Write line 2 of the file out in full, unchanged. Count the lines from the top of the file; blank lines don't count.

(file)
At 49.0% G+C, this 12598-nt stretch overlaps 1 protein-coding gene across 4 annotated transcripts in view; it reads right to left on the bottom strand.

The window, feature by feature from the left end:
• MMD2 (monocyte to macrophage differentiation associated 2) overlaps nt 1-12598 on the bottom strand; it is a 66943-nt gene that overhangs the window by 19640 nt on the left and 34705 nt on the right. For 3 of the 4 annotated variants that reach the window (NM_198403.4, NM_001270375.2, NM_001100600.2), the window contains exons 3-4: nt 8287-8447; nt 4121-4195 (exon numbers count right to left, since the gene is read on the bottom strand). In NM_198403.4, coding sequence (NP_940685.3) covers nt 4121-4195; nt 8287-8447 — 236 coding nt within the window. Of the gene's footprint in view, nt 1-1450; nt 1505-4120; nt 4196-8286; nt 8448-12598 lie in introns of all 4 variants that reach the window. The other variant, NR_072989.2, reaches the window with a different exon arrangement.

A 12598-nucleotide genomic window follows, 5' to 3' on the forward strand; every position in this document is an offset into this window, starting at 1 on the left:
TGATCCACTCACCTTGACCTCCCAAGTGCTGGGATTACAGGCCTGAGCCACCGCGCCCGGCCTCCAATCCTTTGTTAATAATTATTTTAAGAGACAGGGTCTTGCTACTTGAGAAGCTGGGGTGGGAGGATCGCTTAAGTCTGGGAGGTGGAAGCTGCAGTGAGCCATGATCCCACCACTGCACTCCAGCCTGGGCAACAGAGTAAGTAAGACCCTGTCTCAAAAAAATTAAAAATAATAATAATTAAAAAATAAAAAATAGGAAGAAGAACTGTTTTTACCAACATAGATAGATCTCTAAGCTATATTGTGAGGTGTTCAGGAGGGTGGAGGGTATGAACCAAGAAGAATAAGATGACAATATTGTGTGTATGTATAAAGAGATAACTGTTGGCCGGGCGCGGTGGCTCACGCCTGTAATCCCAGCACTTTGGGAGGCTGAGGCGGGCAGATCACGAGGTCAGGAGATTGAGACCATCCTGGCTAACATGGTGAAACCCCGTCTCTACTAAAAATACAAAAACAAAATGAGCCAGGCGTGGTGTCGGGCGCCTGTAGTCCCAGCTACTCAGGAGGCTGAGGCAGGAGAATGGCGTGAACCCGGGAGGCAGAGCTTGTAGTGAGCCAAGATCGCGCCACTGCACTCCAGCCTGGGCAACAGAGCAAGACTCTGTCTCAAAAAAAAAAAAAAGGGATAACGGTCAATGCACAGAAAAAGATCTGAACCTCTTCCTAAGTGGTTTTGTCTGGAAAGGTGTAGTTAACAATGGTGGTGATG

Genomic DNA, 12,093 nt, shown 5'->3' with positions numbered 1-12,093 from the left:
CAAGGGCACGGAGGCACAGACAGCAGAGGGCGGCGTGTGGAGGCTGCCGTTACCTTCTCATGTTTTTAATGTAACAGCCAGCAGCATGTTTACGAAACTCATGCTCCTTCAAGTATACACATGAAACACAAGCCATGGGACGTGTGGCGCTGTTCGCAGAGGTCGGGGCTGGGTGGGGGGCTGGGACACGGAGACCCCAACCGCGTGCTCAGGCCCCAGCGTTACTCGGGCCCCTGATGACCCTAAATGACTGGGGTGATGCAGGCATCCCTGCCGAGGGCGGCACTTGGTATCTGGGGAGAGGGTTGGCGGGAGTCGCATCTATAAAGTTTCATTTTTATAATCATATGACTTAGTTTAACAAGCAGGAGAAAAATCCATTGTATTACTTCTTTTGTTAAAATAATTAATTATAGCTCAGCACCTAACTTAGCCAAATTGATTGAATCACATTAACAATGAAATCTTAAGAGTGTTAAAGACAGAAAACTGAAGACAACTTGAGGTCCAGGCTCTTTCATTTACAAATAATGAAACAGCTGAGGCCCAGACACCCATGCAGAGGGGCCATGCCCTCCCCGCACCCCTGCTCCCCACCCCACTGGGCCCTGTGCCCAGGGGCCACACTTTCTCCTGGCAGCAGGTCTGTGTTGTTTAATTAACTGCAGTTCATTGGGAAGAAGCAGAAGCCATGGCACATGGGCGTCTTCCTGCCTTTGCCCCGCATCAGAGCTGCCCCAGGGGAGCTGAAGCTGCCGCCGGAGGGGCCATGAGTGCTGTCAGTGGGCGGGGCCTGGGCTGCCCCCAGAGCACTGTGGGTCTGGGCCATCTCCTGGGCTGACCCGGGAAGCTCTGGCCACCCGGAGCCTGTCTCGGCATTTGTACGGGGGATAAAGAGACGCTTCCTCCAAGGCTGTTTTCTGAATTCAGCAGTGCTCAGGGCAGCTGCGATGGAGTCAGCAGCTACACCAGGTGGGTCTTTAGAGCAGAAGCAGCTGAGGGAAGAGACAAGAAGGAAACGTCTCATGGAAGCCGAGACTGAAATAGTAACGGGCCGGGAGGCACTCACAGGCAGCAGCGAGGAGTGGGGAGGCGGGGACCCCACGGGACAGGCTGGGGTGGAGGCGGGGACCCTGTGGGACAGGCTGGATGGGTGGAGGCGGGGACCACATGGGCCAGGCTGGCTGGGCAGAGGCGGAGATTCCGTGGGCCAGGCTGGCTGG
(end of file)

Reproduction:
The window, feature by feature from the left end: